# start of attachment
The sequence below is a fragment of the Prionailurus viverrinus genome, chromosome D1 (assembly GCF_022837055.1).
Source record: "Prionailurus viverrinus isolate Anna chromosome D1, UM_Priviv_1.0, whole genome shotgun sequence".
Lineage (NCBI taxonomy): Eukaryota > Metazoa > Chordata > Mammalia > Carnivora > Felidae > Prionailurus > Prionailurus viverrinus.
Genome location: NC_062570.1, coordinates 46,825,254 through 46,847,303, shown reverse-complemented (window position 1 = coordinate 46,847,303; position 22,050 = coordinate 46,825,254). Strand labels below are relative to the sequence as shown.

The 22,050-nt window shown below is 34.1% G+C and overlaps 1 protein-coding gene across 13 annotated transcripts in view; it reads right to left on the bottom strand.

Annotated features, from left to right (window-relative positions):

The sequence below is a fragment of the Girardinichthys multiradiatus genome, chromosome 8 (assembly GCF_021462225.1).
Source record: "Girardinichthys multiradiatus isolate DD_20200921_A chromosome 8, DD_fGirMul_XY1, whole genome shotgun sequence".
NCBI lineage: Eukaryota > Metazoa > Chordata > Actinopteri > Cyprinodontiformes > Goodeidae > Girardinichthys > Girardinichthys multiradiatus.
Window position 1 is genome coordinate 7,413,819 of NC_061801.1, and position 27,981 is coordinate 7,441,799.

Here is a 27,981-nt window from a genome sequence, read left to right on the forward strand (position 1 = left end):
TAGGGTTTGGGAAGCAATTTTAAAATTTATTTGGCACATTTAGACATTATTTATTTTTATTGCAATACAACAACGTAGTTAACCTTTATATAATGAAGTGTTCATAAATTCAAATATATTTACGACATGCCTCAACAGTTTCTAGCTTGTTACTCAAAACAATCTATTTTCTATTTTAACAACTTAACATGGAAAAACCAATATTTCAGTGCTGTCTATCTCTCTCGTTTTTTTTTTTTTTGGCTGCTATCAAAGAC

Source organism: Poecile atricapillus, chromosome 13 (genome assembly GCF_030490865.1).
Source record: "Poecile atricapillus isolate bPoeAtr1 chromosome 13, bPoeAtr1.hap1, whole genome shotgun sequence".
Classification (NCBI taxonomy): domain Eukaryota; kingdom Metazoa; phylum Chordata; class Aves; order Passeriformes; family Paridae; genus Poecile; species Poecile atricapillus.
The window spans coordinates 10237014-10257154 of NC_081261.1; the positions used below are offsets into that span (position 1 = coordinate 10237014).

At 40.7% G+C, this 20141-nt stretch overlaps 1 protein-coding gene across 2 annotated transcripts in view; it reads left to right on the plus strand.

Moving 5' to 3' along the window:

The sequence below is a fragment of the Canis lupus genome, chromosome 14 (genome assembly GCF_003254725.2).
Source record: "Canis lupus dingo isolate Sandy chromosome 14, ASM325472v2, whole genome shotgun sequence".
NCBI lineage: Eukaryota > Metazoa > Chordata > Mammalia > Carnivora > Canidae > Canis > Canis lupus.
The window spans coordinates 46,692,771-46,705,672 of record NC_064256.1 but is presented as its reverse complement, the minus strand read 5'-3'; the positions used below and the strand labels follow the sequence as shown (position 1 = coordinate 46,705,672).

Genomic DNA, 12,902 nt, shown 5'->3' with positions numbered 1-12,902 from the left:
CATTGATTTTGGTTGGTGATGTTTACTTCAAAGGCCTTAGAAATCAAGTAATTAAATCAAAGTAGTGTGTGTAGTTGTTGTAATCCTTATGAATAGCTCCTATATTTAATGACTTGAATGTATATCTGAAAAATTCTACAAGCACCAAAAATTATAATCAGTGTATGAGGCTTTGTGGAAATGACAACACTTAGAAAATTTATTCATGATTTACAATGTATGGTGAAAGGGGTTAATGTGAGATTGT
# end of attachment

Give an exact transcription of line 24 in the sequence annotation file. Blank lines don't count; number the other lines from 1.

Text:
CATTGATTTTGGTTGGTGATGTTTACTTCAAAGGCCTTAGAAATCAAGTAATTAAATCAAAGTAGTGTGTGTAGTTGTTGTAATCCTTATGAATAGCTCCTATATTTAATGACTTGAATGTATATCTGAAAAATTCTACAAGCACCAAAAATTATAATCAGTGTATGAGGCTTTGTGGAAATGACAACACTTAGAAAATTTATTCATGATTTACAATGTATGGTGAAAGGGGTTAATGTGAGATTGT